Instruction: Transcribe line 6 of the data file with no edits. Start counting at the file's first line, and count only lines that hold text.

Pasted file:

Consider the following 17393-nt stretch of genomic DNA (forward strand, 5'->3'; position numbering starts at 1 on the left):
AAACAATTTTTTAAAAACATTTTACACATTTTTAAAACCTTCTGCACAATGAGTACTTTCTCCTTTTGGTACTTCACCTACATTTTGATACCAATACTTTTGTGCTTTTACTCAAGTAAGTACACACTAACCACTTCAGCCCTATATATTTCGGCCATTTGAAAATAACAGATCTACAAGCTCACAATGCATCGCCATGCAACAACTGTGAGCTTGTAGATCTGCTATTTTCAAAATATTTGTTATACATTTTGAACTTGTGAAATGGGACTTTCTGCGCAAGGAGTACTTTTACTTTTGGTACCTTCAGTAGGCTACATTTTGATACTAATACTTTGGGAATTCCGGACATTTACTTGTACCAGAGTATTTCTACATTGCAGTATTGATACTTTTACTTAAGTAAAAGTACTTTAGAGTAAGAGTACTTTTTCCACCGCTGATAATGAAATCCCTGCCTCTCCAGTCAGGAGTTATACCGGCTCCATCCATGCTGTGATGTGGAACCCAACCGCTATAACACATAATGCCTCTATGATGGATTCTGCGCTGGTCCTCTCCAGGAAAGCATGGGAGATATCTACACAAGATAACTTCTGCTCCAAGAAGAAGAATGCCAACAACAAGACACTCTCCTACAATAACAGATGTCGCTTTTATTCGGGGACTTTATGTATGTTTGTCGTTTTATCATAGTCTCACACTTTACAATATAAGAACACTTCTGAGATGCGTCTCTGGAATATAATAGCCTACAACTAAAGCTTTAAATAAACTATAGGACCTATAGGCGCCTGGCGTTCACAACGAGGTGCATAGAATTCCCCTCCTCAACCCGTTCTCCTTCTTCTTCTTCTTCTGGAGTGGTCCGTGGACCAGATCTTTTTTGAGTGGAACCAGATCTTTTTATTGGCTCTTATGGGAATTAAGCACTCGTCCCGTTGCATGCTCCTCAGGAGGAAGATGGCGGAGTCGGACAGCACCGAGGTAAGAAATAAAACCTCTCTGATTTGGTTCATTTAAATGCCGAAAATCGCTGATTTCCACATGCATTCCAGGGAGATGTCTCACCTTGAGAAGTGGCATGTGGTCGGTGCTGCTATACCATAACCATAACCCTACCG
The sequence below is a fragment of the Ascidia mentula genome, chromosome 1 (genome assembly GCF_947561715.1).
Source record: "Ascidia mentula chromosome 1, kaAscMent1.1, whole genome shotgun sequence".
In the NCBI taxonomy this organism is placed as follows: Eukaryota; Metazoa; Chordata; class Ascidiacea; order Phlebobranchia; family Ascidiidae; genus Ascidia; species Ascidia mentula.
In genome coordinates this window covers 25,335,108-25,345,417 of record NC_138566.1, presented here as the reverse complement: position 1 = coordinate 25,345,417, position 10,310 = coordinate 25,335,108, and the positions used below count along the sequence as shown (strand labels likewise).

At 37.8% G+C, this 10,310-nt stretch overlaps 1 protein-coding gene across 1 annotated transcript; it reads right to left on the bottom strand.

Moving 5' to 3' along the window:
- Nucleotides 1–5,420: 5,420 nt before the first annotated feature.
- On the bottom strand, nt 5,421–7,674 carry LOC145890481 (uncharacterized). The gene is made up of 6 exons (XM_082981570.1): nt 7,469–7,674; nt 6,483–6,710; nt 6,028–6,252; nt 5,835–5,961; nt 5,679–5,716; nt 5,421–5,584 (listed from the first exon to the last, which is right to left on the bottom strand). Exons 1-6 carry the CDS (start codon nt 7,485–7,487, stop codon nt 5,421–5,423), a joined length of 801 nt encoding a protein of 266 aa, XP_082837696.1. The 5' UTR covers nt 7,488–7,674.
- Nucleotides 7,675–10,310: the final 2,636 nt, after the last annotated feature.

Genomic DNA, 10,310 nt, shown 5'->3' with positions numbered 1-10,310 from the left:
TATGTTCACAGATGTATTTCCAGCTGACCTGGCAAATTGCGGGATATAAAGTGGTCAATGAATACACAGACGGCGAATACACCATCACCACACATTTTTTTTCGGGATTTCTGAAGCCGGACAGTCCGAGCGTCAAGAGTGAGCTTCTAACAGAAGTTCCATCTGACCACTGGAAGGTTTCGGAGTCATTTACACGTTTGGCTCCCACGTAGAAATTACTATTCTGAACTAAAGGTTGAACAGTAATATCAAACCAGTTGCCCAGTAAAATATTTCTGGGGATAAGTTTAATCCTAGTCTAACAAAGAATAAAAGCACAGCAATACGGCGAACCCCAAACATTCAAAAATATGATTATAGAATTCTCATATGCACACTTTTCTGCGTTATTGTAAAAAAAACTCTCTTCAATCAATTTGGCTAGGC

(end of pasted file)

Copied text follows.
In genome coordinates this window covers 25,335,108-25,345,417 of record NC_138566.1, presented here as the reverse complement: position 1 = coordinate 25,345,417, position 10,310 = coordinate 25,335,108, and the positions used below count along the sequence as shown (strand labels likewise).